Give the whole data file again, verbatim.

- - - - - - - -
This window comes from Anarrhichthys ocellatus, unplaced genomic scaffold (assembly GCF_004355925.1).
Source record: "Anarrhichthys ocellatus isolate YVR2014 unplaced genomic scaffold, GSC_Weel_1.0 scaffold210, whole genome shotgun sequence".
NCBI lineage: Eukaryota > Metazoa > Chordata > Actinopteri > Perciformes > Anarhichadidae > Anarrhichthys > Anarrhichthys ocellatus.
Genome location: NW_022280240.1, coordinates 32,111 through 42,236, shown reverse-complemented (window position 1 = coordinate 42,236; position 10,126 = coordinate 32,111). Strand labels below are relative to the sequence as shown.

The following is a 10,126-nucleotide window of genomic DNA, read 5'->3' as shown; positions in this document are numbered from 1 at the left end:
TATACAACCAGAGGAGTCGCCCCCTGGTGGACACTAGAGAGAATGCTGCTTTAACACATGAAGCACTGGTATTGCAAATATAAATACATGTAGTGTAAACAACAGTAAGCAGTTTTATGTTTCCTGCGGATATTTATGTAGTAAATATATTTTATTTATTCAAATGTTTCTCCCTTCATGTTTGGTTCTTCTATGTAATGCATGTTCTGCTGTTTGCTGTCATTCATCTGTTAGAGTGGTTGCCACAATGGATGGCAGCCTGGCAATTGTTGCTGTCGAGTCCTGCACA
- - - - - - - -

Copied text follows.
This window comes from Anarrhichthys ocellatus, unplaced genomic scaffold (assembly GCF_004355925.1).
Source record: "Anarrhichthys ocellatus isolate YVR2014 unplaced genomic scaffold, GSC_Weel_1.0 scaffold210, whole genome shotgun sequence".
NCBI lineage: Eukaryota > Metazoa > Chordata > Actinopteri > Perciformes > Anarhichadidae > Anarrhichthys > Anarrhichthys ocellatus.
Genome location: NW_022280240.1, coordinates 32,111 through 42,236, shown reverse-complemented (window position 1 = coordinate 42,236; position 10,126 = coordinate 32,111). Strand labels below are relative to the sequence as shown.

The following is a 10,126-nucleotide window of genomic DNA, read 5'->3' as shown; positions in this document are numbered from 1 at the left end:
TATACAACCAGAGGAGTCGCCCCCTGGTGGACACTAGAGAGAATGCTGCTTTAACACATGAAGCACTGGTATTGCAAATATAAATACATGTAGTGTAAACAACAGTAAGCAGTTTTATGTTTCCTGCGGATATTTATGTAGTAAATATATTTTATTTATTCAAATGTTTCTCCCTTCATGTTTGGTTCTTCTATGTAATGCATGTTCTGCTGTTTGCTGTCATTCATCTGTTAGAGTGGTTGCCACAATGGATGGCAGCCTGGCAATTGTTGCTGTCGAGTCCTGCACA